Both models have nicely-moulded pipe work detail below the cabs, and both sets of pipe work seem to be different to the photos I can find of S100 locomotives which ran in Britain and in Europe. So I can’t really write more about the pipe work, except it looks nice.

 

Lighting
The Rivarossi model has working Continental-style lights at each end, while the Bachmann model has very finely moulded lamp irons in the right places. It is difficult to draw a comparison here, though Bachmann could have put a sprue of lamps into the box.

 

Electrical Pickups
The Rivarossi model has plunger pickups concealed behind the wheel rims, while the Bachmann model has metal wipers visible below the chassis. One looks better, the other is easier to fix when it goes wrong.

 

Possible Conversions (Wheels and Couplings)
Bachmann have made the connecting rods thicker at the big ends, consuming any free space created by the use of 00 gauge, and this will make conversion to EM difficult, unless you either file down the thickness of the parts or move everything outwards. A modeller contemplating a conversion to P4 will be thinking of a complete new chassis, to rectify the errors around the firebox as well as the over-scale motion.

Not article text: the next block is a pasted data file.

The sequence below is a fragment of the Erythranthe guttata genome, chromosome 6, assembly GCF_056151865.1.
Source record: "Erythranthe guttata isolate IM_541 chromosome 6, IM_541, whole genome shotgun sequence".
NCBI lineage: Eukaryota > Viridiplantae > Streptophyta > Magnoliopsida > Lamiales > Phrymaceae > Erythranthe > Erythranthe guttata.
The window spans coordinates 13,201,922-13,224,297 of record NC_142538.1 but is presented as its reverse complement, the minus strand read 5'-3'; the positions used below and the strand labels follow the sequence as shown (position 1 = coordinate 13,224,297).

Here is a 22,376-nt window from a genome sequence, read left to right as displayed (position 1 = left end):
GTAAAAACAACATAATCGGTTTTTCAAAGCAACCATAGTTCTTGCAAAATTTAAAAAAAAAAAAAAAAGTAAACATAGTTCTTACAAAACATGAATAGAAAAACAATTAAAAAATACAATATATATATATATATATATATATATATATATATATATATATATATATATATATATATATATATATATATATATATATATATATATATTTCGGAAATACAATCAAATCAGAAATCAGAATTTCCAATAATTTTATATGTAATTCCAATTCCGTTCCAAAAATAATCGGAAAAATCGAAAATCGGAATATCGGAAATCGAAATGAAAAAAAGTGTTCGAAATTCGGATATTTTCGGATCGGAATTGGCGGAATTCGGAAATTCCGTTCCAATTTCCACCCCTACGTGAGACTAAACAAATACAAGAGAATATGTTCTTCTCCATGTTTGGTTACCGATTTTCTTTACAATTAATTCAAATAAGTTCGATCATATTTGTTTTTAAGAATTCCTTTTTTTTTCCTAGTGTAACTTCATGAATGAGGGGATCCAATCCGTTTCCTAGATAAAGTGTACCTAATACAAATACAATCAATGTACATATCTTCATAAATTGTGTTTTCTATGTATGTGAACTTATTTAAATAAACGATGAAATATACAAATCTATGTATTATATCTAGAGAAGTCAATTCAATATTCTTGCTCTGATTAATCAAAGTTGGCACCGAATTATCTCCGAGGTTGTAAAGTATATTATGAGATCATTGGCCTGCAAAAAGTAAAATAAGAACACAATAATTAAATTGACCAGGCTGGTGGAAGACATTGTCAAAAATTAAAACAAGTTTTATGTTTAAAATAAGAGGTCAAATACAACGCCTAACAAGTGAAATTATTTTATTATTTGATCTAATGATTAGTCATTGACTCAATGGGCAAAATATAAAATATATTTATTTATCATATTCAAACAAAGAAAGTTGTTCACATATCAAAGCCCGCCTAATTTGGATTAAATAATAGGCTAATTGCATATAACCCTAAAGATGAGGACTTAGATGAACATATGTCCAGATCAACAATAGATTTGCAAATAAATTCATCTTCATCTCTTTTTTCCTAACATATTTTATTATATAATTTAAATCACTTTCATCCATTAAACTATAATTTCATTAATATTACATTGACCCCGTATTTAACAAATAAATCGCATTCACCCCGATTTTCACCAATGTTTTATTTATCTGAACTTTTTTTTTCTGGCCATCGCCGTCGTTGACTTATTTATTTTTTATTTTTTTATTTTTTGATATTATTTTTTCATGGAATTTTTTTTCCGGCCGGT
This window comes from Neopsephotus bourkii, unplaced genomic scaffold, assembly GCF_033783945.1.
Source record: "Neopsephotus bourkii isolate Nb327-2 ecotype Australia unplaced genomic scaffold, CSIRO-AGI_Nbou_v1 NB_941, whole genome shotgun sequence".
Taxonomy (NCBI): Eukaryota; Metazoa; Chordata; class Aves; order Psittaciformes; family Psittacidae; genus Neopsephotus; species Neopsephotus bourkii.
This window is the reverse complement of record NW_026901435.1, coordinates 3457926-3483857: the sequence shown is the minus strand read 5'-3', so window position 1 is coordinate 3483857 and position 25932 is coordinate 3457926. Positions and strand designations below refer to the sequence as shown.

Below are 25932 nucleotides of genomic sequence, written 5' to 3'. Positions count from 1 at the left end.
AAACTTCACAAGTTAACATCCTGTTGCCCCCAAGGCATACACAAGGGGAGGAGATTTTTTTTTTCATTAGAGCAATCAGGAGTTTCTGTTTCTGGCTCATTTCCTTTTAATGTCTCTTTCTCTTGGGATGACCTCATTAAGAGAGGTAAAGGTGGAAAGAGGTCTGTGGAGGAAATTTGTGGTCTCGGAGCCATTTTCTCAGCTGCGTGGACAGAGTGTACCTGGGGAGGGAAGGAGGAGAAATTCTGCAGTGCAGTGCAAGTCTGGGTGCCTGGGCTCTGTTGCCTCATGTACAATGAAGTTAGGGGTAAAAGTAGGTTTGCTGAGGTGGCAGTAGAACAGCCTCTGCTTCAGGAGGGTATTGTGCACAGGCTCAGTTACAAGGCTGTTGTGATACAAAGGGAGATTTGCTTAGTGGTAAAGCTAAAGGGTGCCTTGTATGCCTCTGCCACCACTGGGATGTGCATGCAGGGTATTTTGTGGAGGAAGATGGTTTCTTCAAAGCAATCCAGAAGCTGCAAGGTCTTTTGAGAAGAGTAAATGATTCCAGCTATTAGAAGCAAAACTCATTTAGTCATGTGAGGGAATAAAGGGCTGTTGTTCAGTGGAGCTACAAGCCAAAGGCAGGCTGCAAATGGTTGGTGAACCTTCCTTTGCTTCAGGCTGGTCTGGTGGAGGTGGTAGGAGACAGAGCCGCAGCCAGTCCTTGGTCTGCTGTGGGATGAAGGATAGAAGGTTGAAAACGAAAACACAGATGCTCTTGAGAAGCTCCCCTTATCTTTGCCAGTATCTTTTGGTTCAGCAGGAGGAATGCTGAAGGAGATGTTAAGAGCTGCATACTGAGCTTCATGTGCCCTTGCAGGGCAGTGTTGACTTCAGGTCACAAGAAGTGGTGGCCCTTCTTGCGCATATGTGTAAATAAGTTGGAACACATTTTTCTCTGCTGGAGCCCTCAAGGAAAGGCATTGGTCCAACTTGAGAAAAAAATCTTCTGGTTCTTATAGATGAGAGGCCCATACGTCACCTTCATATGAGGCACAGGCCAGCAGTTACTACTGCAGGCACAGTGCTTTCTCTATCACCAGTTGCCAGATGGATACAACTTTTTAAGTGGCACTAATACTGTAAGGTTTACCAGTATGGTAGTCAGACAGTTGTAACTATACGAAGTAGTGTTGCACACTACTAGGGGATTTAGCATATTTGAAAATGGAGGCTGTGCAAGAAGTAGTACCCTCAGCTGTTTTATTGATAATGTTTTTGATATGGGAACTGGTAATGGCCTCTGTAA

A conversion to P87 would allow a modeller (at least, a very keen modeller) to bring the Rivarossi cylinders inwards, but the overall improvement to the appearance of the whole model would be relatively small.

 

Bachmann have managed to represent the frames with correct daylight behind the front buffer beam and this feature improves the look of the model here. Rivarossi have not bothered, putting a solid infill of plastic instead, but the benefits in H0 would be less because the NEM coupler socket here is so much closer to the buffer beam. The 00 modeller can remove the coupler socket altogether and fit a scale coupler with very little work, while the same conversion on the Rivarossi model would take much more work to achieve the same appearance.

 

Running and Performance
Out of the box, the Rivarossi model ran like a Swiss watch and it is a joy to see in operation, both on a rolling road and on the layout. The Bachmann model runs quite well, but needs more running in.

 

The Rivarossi model is nose-heavy, in spite of the rear mounting of the motor, and the Bachmann model is tail-heavy, in spite of the central mounting of the motor. These details do not seem to affect performance of either model.